Manitoba Business: Lake Winnipeg Shipping and Supply Company / Lake Winnipeg Shipping Company
Federally incorporated on 23 September 1910 as the Lake Winnipeg Shipping and Supply Company, this commercial enterprise was headquartered in Winnipeg and overseen by provisional directors E. Bickerdyke [Bickerdike], J. Siderfin, R. Siderfin, A. D. Robertson, D. Howetson [Howatson], and C. S. Scott. With a total capital stock of $1 million, the company planned to specialize in general shipping, shipwright, freight transport, and dredging. Within six months, the company reorganized as the Lake Winnipeg Shipping Company with a capital stock of $500,000, though maintaining similar commercial intentions. Announced in The Manitoba Gazette in early March 1911, its shareholders were E. Bickerdike, R. Siderfin, W. J. Allen, D. Howatson, and C. S. Scott. Senior company staff included Fred W. Smith (Assistant General Manager), William Killey (Secretary-Treasurer), S.S. Smith (Sales and Credit Manager), Clifford Sifton (General Superintendent), and J. E. Cavanagh (Superintendent), with Hugh Sutherland as President.
The company, formed in part with the resources of the Eli Sand Company (formerly the Gunn Sand Company) and the William Robinson Company, planned to use steam-powered ships to carry natural resources from sites around Lake Winnipeg down the Red River to Selkirk, through the newly built St. Andrews Locks, and on to Winnipeg.
A head office was established in the Tribune Building and branch offices were opened in Fort Rouge on McMillan Avenue, and in St. James on Richmond Street. In January 1911, a large dock was built at the foot of Water Street (now the site of the Provencher Bridge) and, two years later, it was extended by 475 feet. In November 1911, the company commissioned the construction of four 1,000-ton barges to carry sand, gravel, rubble, stone, lime, cement, wood, hardwall, wood-fibre plaster, and fire brick. Drafting some nine feet deep, the barge count grew to at least six by 1912, and to 11 by September 1913. To haul the cargo-laden barges, the company acquired or built several steam ships, including the deeper draft Granite Rock, Phyllis Williams, and City of St. Boniface, and the shallow water tug Idell. As of 1912, the firm employed 80 teams of animals and some 150 men with its steam derricks, three locomotives, and three 7-ton Commer dump-truck motor vehicles at its docking and mining operations.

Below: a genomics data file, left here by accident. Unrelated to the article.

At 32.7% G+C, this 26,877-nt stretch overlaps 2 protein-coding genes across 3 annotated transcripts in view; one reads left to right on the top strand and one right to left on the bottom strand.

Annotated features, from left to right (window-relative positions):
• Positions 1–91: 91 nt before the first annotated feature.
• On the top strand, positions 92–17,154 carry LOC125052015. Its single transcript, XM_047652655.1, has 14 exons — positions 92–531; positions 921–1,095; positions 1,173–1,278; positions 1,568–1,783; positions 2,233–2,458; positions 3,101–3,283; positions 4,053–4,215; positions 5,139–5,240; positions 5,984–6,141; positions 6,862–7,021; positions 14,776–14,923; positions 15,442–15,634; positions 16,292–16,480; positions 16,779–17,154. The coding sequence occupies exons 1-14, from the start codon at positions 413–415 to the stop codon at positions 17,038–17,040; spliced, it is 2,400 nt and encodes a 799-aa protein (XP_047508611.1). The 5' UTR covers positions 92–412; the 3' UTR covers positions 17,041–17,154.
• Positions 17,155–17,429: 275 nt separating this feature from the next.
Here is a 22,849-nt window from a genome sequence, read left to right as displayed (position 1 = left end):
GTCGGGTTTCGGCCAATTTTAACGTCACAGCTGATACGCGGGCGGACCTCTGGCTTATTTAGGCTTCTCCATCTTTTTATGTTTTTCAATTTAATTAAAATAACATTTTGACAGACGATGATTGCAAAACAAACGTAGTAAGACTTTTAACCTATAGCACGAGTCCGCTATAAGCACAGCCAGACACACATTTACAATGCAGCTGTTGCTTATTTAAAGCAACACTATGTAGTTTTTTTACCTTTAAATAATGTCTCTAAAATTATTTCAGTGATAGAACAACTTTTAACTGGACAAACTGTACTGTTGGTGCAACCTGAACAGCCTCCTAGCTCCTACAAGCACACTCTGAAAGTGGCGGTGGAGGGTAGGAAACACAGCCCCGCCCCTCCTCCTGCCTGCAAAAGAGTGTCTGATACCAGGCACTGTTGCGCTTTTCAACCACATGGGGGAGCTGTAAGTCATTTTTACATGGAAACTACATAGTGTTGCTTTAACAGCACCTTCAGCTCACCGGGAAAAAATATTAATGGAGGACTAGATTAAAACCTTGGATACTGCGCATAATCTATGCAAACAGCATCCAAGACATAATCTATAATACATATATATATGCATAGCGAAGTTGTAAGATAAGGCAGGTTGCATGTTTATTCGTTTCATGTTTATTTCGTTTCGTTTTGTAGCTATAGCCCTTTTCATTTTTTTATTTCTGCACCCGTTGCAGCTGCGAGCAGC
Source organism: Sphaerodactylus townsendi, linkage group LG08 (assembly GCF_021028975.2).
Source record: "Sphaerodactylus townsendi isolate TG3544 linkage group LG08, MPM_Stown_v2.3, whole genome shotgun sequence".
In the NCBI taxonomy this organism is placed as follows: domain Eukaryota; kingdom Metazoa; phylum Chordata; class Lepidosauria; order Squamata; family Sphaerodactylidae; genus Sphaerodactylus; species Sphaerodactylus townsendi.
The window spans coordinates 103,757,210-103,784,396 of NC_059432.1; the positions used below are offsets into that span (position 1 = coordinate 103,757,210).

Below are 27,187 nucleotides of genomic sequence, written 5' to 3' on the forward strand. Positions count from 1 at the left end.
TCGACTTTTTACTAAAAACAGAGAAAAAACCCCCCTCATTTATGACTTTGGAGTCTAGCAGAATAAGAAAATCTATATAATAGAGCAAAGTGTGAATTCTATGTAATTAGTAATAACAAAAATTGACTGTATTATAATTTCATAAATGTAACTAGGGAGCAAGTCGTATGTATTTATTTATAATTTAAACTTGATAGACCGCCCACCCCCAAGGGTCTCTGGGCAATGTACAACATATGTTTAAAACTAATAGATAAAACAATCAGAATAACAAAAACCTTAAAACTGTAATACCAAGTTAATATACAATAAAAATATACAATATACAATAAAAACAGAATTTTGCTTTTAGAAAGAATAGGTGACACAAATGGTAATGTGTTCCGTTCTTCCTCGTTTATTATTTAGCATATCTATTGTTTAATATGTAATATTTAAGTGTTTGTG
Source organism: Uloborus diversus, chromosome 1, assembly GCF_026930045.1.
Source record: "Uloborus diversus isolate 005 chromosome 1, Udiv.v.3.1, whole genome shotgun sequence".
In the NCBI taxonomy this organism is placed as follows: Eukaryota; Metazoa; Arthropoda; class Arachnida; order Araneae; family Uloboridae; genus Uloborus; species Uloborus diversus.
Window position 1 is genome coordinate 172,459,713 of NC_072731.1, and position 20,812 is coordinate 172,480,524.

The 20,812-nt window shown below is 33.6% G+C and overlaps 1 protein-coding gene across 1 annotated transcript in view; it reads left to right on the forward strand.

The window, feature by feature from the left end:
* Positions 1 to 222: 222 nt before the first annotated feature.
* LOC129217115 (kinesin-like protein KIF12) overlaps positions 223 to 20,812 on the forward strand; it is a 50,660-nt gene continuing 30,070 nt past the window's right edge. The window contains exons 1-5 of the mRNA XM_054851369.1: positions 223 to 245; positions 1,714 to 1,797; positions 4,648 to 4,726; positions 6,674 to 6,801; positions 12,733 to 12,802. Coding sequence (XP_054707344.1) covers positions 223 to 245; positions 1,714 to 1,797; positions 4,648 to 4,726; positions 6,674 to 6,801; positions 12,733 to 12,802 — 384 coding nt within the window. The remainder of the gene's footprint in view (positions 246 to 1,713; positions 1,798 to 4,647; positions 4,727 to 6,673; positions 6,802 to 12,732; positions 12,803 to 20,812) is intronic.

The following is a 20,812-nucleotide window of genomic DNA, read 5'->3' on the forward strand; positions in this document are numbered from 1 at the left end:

Locations from which materials were acquired included northern sites such as Warren’s Landing and Playgreen Lake, and closer sites such as gravel quarries near Birds Hill. At Granite Island, two massive crushers were capable of processing 200 tons of rock per hour. In its first year of operation, the company delivered abut 175,000 tons of building materials to Winnipeg, at a rate of about 6,000 tons per week during the seven-month period of navigable open waters on Lake Winnipeg.
The company eventually lost its commercial market with the introduction of prefabricated building materials and shortage of labour during the First World War. It faded from prominence but remained in operation into 1920, when in May the company purchased the old Provencher Bridge as scrap for $600. Within a year, its assets were liquidated. In 1924, the granite crushers were bought by W. J. Holmes at a cost of $300,000 and shipped back to Winnipeg for use by the Sterling Engine Company.
“Opposition to demand inquiry into sand scandal,” Manitoba Free Press, 9 March 1909, page 1.
“Development along the river front,” Manitoba Free Press, 10 September 1910, page 29.
“Million dollar company formed,” Manitoba Free Press, 24 September 1910, page 1.
“Million dollar co.” Winnipeg Tribune, 26 September 1910, page 6.
“Notice - in the matter of the Navigable Waters Protection,” Manitoba Free Press, 28 January 1911, page 6.
“New companies,” Manitoba Free Press, 6 March 1911, page 9.
“Sand Company branching out,” Manitoba Free Press, 7 March 1911, page 22.
“Winnipeg Board of Trade demands,” Manitoba Free Press, 15 November 1911, page 5.
“Lake Winnipeg Shipping,” Winnipeg Tribune, 4 June 1912, page 11.
“Companies seek incorporation,” Manitoba Free Press, 4 January 1913, page 16.
“Extend dockage,” Manitoba Free Press, 2 June 1913, page 24.
“Prevents use of motor trucks on Provincial Highways,” Manitoba Free Press, 28 June 1913, page 21.
“Crushed granite brought in from Lake Winnipeg,” Winnipeg Tribune, 2 September 1913, page 1.
“Discovery of big granite deposit,” Manitoba Free Press, 13 September 1913, page 21.
“Patriotic picnic,” Manitoba Free Press, 5 July 1915, page 7.
“The Lake Winnipeg Shipping Co., Limited,” Winnipeg Tribune, 25 September 1915, page 85.
“Marion Street Bridge repairs authorized,” Manitoba Free Press, 26 May 1920, page 7.
“Dominion Government to dredge Red River,” Manitoba Free Press, 22 July 1920, page 8.
“Judicial sale of valuable suburban property,” Manitoba Free Press, 12 March 1921, page 15.
“Huge crushers,” Manitoba Free Press, 10 July 1924, page 6.
“Government-owned Bradbury was scandal,” Winnipeg Free Press, 24 April 1952, page 11.
“The Lake Winnipeg Shipping Company,” by Capt. Ed. Nelson, Winnipeg Free Press, 24 July 1965, page 21.
Companies Office corporation documents (CCA 0059), Lake Winnipeg Shipping Company Limited, Archives of Manitoba.
This page was prepared by Nathan Kramer.
Page revised: 25 December 2018Back to top of page